In 2022, the invasive spotted lanternfly became almost like a plague. It still persists in 2024. They have resilient and high breeding rates and tackle over 70 species of trees. Many regions where they entered declared emergencies as it disrupted the success of countless local businesses, from farms to wineries.

Invasive species are more than insects and other animals. Invasive plant species are just as threatening. These are a few of the most prominent as of 2024:

  • Autumn Olive
  • Japanese Barberry
  • Multiflora Rose
  • Tree of Heaven
  • Winged Eyonymous

3. Pollution

Whether the pollution is in the water, air or land, any form of pollution is a threat to biodiversity. Toxic synthetic chemicals and products enter ecosystems, which has led to the extinction of animal and plant species.

Sulfur and nitrogen are some of the worst offenders, harming soil and water. These pollutants hinder crop yields and enter aquatic species. This unfortunate combo is responsible for acid rain, encouraging acidification in everything it touches. Acidification in the water kills necessary phytoplankton the ocean needs to thrive, and pH-disrupted soil means food doesn’t hit dinner tables in a cost-effective way. Eventually, they could reach humans through trophic transfer — the consumption of pollutants through food that is already contaminated.

Even natural substances can become pollution if they’re overabundant in a particular area. Plastic pollutants have gone deep into the oceans and have even been found at microscopic levels on Mount Everest and in the human digestive system.

4. Climate Change

The increase in global temperatures has had significant effects on the environment. Seasons are coming earlier or later than expected, which can leave animals struggling to find resources to survive and adapt. The world is changing so fast that every species can’t adapt fast enough.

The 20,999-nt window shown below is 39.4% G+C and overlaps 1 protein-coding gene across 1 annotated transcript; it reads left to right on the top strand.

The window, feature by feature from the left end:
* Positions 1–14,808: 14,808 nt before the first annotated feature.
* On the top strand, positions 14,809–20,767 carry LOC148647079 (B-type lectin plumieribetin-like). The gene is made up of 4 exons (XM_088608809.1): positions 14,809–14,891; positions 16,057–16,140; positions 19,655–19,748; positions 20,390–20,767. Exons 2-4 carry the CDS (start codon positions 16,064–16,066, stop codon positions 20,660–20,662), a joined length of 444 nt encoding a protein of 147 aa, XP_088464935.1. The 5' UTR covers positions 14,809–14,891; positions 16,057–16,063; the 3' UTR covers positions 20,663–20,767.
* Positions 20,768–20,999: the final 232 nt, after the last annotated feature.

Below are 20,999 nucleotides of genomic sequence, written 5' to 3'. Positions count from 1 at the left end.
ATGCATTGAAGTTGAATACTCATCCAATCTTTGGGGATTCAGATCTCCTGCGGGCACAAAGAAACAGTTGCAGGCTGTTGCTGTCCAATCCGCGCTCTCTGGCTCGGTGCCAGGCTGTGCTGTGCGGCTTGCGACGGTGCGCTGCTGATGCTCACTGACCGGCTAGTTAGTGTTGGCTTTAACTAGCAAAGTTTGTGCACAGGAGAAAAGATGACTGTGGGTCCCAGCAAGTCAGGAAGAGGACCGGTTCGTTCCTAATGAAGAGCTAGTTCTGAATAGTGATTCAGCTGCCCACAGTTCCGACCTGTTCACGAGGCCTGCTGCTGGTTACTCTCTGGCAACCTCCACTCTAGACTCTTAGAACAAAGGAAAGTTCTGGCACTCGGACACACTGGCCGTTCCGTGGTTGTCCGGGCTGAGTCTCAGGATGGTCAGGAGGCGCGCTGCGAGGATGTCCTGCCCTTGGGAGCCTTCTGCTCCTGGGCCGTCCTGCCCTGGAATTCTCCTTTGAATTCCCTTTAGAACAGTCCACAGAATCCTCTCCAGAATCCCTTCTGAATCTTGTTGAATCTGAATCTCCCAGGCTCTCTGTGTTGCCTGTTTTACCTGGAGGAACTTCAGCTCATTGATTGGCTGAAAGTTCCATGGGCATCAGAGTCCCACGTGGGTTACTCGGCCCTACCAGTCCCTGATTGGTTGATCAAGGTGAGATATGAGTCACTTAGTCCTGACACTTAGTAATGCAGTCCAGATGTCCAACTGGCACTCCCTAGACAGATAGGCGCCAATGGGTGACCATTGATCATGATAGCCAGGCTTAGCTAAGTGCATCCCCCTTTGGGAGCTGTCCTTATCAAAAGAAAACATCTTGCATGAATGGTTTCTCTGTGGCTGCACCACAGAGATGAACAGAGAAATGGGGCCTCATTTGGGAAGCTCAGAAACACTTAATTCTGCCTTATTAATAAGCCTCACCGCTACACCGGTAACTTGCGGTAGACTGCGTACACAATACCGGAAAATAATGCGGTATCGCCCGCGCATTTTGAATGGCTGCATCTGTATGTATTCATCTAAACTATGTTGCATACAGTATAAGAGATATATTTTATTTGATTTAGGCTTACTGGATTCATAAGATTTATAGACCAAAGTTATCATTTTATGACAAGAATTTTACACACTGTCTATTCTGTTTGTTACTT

It’s such an issue the COP28 conference addressed funding adaptation efforts to mitigate some of the intensity of climate change during the transition to a greener planet. It also was the first time the Summit recognized the triple planetary crisis, where biodiversity loss is directly related to climate change and pollution.

Additionally, climate change has led to a rise in sea levels and a decreasing amount of sea ice, which has affected both animals in the sea and on land. As climate and temperatures continue to change, the threats to biodiversity will only increase.

5. Overexploitation of Natural Resources

Activities such as targeted hunting, fishing and gathering of animals, plants and other natural resources threaten biodiversity. The loss of large populations of animals or plants in a short amount of time can cause a rippling effect on the other wildlife in that region. For example, if a primary predator is over-fished, there will be nothing to keep prey populations in check. Furthermore, overexploitation of non-renewable resources will affect daily human life.

6. Human Activity and Population